In the long term, we’ve got a variety of other models that we think are very promising, but that’s what the short term looks like for us.
Arts Fuse: What are the benefits of using the service for the audiences and artists?
Bodkin: Audience members have been using Groupmuse as one of their foremost social outlets. There are always new people to meet, new parts of Boston to explore, and new masterpieces to listen to. For young classical musicians, Groupmuse has proven itself to be the most powerful crowd-building mechanism out there.
Arts Fuse: Do you have success stories you can share from current users?
Bodkin: Here are a few comments we’ve received.
Gordon (muser): ‘I don’t think I’ve ever been to an event where fewer people were on the cell phones.’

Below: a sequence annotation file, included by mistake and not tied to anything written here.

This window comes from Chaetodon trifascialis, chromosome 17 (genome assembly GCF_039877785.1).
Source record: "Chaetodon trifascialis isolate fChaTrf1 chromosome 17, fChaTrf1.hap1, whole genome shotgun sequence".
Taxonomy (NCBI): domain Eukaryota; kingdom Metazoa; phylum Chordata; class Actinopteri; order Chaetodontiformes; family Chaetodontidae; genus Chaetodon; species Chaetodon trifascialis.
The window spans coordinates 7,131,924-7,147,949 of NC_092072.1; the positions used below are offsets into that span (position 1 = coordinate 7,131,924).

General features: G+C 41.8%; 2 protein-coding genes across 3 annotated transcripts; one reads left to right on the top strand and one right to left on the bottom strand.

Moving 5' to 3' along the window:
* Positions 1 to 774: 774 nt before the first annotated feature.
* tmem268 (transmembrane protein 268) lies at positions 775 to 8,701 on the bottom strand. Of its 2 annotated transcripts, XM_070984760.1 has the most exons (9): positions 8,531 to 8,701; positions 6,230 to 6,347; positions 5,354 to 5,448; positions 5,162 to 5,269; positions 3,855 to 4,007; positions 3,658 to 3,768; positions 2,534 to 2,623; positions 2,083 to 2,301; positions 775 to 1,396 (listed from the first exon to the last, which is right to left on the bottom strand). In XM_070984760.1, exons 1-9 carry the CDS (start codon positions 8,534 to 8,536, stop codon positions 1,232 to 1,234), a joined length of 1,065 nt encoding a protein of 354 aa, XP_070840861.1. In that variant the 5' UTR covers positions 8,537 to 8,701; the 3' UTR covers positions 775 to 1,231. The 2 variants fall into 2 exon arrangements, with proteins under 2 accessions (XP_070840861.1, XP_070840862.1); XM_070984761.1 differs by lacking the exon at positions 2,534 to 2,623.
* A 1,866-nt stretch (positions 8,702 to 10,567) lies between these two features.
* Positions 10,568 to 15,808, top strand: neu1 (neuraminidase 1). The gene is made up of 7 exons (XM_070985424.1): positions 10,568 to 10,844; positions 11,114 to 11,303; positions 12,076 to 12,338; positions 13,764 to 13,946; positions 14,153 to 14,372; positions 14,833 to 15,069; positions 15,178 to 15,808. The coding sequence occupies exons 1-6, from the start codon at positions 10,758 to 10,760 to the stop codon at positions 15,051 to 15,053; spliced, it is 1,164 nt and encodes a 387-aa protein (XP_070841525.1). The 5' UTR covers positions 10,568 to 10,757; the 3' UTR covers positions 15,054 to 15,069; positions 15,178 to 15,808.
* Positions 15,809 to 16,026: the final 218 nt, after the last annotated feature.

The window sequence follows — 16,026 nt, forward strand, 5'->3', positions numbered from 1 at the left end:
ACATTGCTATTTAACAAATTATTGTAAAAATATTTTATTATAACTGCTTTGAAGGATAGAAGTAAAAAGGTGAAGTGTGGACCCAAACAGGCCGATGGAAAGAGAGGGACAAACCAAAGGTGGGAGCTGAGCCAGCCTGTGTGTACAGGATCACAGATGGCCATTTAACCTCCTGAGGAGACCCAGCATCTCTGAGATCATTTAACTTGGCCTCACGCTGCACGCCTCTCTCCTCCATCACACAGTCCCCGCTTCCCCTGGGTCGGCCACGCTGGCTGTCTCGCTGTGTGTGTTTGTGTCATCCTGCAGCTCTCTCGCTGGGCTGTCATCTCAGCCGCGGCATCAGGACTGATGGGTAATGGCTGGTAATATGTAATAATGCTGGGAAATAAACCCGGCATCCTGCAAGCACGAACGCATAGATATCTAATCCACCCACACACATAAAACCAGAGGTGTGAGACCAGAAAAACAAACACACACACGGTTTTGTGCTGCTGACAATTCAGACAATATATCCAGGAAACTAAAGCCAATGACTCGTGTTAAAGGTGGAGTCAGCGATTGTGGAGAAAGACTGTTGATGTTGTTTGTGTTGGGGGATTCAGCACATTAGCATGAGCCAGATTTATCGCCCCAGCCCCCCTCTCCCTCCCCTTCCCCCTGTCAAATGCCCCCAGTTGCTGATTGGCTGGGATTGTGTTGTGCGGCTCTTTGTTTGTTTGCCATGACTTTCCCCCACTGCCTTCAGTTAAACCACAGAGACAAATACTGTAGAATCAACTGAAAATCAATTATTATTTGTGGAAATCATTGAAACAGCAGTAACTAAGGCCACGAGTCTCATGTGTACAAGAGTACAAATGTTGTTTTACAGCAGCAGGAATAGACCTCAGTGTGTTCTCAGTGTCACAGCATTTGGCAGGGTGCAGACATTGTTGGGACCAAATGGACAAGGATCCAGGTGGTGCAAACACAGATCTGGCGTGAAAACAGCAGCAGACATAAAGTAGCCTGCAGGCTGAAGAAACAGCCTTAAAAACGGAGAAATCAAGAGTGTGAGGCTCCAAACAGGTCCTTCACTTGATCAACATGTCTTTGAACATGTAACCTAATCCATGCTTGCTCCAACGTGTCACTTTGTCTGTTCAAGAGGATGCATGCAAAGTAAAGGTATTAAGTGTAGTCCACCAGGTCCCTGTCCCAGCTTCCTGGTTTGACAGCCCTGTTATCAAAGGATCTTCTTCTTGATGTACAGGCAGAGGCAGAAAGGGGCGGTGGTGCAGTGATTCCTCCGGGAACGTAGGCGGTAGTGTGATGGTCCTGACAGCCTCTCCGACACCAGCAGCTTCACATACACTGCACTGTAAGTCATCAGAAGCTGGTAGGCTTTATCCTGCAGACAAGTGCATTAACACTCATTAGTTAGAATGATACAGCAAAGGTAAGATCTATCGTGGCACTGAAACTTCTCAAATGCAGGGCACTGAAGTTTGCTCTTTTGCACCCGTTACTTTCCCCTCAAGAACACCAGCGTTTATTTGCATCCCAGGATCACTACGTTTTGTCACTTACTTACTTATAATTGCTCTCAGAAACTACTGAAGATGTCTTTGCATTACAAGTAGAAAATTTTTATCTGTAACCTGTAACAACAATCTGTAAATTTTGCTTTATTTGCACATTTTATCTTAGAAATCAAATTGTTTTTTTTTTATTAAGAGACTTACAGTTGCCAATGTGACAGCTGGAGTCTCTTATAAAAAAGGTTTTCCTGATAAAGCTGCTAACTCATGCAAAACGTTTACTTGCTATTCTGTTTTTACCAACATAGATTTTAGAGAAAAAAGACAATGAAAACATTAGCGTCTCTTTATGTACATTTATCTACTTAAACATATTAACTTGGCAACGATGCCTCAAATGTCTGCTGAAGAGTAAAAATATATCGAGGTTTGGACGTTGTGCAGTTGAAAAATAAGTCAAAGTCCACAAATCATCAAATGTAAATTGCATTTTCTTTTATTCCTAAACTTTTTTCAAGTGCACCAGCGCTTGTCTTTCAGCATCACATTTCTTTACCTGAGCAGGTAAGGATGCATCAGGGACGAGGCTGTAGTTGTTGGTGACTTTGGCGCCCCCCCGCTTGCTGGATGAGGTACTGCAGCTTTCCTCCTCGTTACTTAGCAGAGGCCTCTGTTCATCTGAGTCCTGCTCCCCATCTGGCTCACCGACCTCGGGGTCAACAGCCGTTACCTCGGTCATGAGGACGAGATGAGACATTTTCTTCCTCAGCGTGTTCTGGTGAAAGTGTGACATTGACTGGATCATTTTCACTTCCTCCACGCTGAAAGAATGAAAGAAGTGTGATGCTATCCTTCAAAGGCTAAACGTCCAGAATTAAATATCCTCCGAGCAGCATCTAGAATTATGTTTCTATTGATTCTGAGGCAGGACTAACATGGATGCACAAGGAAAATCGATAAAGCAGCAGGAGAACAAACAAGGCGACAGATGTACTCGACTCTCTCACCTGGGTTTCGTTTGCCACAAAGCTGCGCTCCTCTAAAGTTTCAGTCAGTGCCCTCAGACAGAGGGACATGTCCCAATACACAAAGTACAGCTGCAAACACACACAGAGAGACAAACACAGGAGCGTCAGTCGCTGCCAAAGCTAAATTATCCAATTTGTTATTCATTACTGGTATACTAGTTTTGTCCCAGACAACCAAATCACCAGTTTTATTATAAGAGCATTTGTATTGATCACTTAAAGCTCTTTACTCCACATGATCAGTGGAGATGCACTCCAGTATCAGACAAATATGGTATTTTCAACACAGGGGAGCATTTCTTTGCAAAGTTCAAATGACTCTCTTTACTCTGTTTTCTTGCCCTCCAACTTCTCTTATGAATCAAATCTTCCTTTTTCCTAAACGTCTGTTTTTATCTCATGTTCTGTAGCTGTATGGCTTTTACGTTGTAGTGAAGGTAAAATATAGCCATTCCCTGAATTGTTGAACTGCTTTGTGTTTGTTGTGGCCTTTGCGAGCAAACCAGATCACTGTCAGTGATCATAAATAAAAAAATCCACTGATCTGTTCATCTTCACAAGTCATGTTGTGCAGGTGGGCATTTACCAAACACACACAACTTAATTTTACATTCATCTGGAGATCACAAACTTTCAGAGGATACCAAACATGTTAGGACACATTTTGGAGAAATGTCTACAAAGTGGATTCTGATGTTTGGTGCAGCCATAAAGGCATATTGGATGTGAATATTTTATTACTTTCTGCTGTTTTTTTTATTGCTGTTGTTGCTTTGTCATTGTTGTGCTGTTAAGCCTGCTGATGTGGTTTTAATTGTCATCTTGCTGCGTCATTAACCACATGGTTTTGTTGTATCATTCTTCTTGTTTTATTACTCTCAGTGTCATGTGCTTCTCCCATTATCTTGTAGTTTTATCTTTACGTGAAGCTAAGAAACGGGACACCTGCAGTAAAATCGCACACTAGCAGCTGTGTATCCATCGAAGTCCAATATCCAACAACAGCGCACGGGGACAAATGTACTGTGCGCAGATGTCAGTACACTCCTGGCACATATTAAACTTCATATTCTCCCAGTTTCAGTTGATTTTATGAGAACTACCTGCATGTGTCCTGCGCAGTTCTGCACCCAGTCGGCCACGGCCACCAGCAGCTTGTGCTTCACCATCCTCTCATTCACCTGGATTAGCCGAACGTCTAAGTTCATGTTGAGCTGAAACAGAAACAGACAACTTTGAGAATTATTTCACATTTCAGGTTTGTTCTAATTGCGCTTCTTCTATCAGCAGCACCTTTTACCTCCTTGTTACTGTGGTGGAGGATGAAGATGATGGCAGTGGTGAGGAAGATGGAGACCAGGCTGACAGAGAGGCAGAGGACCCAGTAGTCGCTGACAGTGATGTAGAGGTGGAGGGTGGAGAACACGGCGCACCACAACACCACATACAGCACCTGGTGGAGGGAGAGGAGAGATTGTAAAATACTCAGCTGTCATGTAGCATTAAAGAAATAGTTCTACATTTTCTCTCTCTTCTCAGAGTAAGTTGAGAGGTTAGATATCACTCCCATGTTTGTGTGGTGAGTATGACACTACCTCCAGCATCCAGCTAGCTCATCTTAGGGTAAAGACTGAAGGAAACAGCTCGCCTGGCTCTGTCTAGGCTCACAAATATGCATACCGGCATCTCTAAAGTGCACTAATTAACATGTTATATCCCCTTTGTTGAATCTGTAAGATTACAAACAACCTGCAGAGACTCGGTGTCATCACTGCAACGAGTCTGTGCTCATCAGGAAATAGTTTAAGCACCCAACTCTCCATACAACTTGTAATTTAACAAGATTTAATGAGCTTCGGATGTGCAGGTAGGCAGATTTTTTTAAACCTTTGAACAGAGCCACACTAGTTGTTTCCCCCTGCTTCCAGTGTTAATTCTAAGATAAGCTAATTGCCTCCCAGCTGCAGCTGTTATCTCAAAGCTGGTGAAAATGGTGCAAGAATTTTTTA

Taylor (muser): ‘This movement has changed my life during the past few weeks, in the best way possible. If you like classical music, check it out. If you think you don’t like classical music, then DEFINITELY check it out.’
Sophie (muser): ‘Groupmuse is honestly changing the world for the better and has opened my eyes to so much this year. If you haven’t been yet, GO and get ready for epic loveliness.’
Ryan (violinist): ‘Best thing to happen in the Boston music community in the past 6 years I’ve lived here.’
Anon musician: ‘I think Groupmuse is one of the best ideas EVER to boost the life of classical music!’
Julia (cellist): ‘I honestly think Groupmuse is one of the best things that could have happened to Boston.’
Charles McEnerney has held marketing and editorial roles at HBO, WGBH/PBS, Fast Company magazine, ArtsBoston, MovieMaker magazine, Seattle International Film Festival, and worked in film, television, and music production. He was also Host + Producer of the Well-Rounded Radio music interview podcast series from 2002-2010 and is now Principal at Layers Marketing.